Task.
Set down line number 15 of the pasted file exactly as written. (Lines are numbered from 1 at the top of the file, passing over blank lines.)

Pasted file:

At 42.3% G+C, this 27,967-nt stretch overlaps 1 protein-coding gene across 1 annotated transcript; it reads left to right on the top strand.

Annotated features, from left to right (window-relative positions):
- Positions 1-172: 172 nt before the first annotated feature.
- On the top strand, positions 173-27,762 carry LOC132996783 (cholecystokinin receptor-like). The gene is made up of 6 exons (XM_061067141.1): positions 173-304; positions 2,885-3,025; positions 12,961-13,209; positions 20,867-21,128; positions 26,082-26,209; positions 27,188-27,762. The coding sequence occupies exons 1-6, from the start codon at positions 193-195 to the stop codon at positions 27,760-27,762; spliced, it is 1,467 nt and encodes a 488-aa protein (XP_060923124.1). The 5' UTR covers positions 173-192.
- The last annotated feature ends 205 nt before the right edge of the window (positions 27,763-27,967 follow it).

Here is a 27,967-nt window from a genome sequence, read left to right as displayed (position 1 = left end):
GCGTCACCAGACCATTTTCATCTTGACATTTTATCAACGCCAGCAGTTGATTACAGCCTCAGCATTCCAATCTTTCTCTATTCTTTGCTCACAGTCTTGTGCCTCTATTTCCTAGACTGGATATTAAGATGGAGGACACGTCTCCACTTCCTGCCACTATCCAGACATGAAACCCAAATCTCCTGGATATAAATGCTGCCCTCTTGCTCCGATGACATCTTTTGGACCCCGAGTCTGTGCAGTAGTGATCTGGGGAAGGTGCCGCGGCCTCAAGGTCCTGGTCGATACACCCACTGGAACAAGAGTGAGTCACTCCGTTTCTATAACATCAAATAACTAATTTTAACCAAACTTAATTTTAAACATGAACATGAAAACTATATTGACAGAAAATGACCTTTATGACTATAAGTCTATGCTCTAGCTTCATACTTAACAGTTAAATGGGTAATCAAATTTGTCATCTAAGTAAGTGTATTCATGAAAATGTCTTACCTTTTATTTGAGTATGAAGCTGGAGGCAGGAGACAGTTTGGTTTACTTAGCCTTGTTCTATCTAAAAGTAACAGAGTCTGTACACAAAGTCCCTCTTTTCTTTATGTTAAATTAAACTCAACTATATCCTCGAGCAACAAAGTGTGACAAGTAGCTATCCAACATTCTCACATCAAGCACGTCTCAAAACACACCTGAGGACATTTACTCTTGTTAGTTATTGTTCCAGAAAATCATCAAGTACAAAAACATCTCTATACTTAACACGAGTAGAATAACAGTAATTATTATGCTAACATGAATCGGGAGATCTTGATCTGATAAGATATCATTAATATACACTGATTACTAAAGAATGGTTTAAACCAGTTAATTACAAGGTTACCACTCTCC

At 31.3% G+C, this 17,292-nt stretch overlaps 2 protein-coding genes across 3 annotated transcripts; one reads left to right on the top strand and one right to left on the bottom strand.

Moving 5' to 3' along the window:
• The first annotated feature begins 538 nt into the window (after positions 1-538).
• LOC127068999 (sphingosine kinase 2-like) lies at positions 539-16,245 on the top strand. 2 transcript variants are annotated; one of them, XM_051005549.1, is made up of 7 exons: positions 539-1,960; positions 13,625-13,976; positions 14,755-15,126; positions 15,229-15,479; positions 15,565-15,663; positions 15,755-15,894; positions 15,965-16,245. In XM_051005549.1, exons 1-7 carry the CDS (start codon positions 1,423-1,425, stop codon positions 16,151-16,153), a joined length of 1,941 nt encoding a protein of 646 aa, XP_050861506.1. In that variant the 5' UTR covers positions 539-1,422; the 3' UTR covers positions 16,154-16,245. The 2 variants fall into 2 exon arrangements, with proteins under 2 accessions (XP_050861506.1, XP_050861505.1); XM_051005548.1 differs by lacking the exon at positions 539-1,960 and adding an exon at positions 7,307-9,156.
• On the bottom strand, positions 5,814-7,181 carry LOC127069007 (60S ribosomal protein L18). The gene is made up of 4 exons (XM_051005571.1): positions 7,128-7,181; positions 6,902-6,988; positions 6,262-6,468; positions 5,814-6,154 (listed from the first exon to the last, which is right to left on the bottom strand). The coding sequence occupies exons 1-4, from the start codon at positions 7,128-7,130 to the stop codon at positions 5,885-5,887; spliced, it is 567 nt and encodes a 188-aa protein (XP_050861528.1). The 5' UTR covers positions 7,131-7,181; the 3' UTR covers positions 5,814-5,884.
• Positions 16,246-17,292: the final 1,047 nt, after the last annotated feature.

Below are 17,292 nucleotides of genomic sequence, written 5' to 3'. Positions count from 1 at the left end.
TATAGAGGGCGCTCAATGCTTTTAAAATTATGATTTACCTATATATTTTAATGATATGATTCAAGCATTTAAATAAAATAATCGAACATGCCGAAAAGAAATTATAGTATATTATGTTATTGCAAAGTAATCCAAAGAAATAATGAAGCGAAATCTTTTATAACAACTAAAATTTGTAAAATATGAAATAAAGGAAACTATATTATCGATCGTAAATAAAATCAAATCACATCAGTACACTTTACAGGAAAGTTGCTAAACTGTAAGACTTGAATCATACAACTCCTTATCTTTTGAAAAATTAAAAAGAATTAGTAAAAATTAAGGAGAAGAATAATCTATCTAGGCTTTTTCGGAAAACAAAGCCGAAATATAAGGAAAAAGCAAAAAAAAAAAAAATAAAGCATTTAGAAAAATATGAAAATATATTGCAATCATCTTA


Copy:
TATAGAGGGCGCTCAATGCTTTTAAAATTATGATTTACCTATATATTTTAATGATATGATTCAAGCATTTAAATAAAATAATCGAACATGCCGAAAAGAAATTATAGTATATTATGTTATTGCAAAGTAATCCAAAGAAATAATGAAGCGAAATCTTTTATAACAACTAAAATTTGTAAAATATGAAATAAAGGAAACTATATTATCGATCGTAAATAAAATCAAATCACATCAGTACACTTTACAGGAAAGTTGCTAAACTGTAAGACTTGAATCATACAACTCCTTATCTTTTGAAAAATTAAAAAGAATTAGTAAAAATTAAGGAGAAGAATAATCTATCTAGGCTTTTTCGGAAAACAAAGCCGAAATATAAGGAAAAAGCAAAAAAAAAAAAAATAAAGCATTTAGAAAAATATGAAAATATATTGCAATCATCTTA